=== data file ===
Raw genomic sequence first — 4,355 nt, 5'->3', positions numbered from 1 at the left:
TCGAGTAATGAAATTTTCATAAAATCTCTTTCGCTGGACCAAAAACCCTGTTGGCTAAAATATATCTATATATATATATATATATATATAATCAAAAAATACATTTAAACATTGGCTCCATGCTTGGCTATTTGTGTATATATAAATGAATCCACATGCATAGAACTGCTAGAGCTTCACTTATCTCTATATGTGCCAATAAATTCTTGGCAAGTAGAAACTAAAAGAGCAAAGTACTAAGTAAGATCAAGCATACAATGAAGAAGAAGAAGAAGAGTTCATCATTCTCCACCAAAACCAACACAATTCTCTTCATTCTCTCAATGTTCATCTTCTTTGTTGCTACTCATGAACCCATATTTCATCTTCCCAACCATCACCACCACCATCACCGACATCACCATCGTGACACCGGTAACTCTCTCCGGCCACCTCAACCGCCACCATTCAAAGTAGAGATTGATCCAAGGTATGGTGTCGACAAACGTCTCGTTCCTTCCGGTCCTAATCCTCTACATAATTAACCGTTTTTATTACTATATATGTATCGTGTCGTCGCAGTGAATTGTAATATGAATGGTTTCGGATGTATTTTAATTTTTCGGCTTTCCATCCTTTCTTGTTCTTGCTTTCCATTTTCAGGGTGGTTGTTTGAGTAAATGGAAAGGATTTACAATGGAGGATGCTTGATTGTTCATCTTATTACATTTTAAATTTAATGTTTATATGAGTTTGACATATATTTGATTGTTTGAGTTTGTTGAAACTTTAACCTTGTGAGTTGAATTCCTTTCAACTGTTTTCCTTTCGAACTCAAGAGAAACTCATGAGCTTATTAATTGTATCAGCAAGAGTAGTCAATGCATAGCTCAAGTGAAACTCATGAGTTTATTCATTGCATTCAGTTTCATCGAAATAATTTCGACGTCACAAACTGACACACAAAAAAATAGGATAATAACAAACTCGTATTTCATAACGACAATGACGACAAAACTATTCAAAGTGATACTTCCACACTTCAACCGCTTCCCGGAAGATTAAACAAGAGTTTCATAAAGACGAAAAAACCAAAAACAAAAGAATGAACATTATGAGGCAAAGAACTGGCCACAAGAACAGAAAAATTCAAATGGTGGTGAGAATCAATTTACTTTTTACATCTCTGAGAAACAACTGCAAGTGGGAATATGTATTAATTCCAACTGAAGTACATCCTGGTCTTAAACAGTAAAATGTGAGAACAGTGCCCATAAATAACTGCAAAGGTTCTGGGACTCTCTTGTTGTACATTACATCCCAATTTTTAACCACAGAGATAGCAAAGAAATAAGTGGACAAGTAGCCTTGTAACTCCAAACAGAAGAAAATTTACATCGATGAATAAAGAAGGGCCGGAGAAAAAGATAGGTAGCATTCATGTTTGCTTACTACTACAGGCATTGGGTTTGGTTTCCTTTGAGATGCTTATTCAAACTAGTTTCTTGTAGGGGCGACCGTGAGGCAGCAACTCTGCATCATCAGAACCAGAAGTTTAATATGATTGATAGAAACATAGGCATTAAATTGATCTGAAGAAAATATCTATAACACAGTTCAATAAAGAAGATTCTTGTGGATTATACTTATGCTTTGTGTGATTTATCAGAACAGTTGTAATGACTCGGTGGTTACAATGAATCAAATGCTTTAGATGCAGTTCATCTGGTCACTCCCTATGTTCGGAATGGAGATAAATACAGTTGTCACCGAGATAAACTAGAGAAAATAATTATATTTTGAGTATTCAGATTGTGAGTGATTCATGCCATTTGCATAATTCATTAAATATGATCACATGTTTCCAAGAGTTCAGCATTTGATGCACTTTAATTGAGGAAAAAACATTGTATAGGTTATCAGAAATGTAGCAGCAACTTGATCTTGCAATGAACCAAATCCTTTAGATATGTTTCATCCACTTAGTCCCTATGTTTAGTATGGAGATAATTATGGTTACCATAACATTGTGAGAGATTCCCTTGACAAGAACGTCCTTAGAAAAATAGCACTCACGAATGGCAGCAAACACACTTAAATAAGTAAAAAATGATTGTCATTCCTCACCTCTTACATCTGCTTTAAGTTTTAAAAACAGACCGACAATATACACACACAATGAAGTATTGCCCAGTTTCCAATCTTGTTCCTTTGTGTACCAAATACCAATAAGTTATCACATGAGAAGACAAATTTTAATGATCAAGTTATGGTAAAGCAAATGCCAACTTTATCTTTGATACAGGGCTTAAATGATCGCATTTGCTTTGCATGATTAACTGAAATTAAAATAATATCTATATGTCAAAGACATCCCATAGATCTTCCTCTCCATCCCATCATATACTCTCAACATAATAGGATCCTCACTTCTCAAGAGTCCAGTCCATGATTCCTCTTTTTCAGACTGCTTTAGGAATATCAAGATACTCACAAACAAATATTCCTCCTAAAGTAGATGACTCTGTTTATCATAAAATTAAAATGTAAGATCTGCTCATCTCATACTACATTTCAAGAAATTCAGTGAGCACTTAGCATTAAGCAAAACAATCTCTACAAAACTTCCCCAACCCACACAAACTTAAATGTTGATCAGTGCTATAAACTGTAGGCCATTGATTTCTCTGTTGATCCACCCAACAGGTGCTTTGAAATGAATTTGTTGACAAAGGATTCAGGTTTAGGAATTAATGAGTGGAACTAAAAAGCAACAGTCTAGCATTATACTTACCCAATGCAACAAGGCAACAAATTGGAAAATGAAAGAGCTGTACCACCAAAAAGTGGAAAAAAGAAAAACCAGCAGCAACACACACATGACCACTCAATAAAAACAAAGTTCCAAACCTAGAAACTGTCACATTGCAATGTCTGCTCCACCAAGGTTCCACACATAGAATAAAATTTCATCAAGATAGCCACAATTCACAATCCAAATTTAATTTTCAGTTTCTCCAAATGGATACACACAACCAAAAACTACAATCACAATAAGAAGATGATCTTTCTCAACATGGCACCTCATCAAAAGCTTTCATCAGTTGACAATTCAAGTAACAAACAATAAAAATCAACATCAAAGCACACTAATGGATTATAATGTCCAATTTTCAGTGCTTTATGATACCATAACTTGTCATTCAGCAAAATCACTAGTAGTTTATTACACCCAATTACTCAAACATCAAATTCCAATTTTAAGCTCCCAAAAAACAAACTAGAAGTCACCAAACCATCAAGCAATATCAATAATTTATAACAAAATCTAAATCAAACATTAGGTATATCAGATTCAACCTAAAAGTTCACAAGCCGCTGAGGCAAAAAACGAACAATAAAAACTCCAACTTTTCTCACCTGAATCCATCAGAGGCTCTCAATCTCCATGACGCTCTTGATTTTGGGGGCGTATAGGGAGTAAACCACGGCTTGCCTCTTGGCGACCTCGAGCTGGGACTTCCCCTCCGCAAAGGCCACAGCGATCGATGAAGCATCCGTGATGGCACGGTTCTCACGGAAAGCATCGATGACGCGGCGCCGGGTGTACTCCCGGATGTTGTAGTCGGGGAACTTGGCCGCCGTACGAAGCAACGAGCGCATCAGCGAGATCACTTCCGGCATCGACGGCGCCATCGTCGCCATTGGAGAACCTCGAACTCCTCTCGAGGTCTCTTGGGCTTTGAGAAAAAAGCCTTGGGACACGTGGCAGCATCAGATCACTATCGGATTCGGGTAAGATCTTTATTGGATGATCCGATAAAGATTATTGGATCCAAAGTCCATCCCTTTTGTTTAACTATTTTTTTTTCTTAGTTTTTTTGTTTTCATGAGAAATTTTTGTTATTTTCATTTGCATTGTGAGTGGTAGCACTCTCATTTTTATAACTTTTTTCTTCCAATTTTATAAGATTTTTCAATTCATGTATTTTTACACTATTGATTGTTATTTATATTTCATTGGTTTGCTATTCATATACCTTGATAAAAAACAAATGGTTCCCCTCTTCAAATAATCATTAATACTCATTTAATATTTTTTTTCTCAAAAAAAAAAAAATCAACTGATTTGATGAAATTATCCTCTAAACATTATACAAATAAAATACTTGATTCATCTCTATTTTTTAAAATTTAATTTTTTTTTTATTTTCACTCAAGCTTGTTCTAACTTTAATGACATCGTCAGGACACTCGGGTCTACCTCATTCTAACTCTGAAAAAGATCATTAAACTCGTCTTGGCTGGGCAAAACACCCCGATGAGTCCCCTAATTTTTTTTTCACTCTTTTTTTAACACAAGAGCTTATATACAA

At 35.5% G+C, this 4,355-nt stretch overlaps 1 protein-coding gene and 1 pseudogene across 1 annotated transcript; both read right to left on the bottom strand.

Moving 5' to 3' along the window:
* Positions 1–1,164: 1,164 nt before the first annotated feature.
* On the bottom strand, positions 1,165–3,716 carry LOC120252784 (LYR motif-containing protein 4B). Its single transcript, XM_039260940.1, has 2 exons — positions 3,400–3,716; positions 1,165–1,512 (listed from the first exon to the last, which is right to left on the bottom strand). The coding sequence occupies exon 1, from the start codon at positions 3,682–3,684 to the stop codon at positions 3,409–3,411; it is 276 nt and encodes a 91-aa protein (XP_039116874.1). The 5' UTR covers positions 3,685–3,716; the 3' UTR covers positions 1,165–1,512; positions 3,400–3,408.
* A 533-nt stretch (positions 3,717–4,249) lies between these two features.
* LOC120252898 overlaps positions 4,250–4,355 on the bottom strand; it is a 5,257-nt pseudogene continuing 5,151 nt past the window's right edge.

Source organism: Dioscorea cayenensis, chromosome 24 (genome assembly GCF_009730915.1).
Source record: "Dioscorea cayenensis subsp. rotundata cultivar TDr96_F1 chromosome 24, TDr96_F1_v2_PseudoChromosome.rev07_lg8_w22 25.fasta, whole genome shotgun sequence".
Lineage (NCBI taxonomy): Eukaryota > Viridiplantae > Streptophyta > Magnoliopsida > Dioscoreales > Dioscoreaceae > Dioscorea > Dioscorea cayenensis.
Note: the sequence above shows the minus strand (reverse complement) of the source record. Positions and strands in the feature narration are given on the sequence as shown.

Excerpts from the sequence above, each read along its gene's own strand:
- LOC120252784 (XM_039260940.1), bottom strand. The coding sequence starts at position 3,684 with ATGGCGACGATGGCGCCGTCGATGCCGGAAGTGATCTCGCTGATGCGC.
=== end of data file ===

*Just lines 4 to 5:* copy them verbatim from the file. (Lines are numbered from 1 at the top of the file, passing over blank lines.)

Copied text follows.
Moving 5' to 3' along the window:
* Positions 1–1,164: 1,164 nt before the first annotated feature.